GREENSBORO, N.C. — On Sunday, many mothers were celebrated.
One mom showed her children that no matter what is thrown at you in life, you can succeed.
WFMY News 2's, Amber Lake, spoke to a college graduate who didn’t let a diagnosis keep her from a degree.
A couple of days ago, some UNCG students walked across the stage to grab their diplomas.
Among the graduates, was 39-year-old Irene Richardson.
Back in 2015, Richardson was diagnosed with something called Neuromyelitis Optica which is a disease that impacts the nervous system and doesn’t have a cure.
“I was on a business trip, and I woke up and I couldn't move my arms from my legs. I use my voice recognition to call for help. The doctors, at first, thought that it was just fatigue and exhaustion, stress from working too many hours, working too hard," she explained.
Richardson said she felt defeated and didn't know what her future would look like. The nurses that helped treat her inspired her, and it was that inspiration that drove Richardson to change careers.
“I just wanted to follow in their footsteps and maybe be that change for someone else to help them through their difficult times; we will all go through something at some point. And I knew that having the right people on your side can make a huge difference,” Richardson said.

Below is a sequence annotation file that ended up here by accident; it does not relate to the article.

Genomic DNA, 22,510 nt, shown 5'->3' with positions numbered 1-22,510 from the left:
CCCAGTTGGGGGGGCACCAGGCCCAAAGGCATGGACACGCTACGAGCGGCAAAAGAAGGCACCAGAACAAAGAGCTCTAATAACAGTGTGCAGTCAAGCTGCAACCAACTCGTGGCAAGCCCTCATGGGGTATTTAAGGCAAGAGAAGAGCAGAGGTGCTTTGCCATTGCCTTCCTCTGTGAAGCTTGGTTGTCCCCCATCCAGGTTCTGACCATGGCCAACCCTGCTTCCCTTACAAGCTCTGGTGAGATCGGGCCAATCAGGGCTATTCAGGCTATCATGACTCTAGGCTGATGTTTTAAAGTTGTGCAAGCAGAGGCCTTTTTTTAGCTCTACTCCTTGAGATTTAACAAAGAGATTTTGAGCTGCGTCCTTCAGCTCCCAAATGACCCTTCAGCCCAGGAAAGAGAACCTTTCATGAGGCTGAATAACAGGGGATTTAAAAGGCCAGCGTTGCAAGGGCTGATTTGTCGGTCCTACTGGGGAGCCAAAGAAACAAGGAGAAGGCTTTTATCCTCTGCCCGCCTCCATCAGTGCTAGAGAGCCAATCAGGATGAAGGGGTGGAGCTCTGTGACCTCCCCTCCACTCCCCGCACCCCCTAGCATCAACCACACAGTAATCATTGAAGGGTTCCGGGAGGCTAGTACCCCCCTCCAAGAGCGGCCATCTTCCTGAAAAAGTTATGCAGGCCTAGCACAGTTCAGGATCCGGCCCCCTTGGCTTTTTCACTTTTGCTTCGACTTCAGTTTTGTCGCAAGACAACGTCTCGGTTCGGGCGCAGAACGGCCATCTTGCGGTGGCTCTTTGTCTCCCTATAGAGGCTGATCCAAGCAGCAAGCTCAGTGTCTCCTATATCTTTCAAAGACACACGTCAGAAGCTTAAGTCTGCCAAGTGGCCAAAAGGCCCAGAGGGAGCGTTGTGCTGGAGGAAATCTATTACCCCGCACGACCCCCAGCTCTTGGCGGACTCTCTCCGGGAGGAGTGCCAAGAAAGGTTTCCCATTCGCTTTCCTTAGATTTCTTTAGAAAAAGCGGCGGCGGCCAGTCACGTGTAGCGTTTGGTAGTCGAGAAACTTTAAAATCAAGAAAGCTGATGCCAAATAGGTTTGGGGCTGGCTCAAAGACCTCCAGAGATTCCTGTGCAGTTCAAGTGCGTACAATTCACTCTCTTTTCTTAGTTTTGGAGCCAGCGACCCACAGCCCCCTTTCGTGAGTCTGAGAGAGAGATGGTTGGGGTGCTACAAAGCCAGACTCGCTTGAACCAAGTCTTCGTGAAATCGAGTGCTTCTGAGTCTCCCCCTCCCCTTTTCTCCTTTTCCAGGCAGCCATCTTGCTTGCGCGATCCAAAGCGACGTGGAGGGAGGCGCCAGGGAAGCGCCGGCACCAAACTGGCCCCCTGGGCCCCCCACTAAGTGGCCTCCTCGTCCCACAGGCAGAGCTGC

In the middle of a pandemic, nursing shortage, and tough diagnosis, Richardson decided that since her nurses changed her life, she now wanted to change the life of someone else as a nurse.
"We've been watching what nurses are going through. And we want them to know that they inspired us. And we're coming to reinforce them and support them," she said.
So Richardson took on the task of a full-time nursing student, all while being a full-time wife, and mom, working a full-time job and also dealing with a full-time disease that takes no days off.
From walking into Atrium Health Wake Forest Baptist to receive her diagnosis, to walking into the lab at Cone Health for work every day, and now walking across the stage at UNCG, grabbing the diploma that will help her help others.
"I just want people to realize that you can do, you can have the life that you dreamed of. Your diagnosis isn't a definition of you. You can do things - because of a - not in spite of disability.”
Richardson will start working in the emergency department at Duke hospital at the end of July.
She gets a chemotherapy agent and infusions every few months to manage her disease.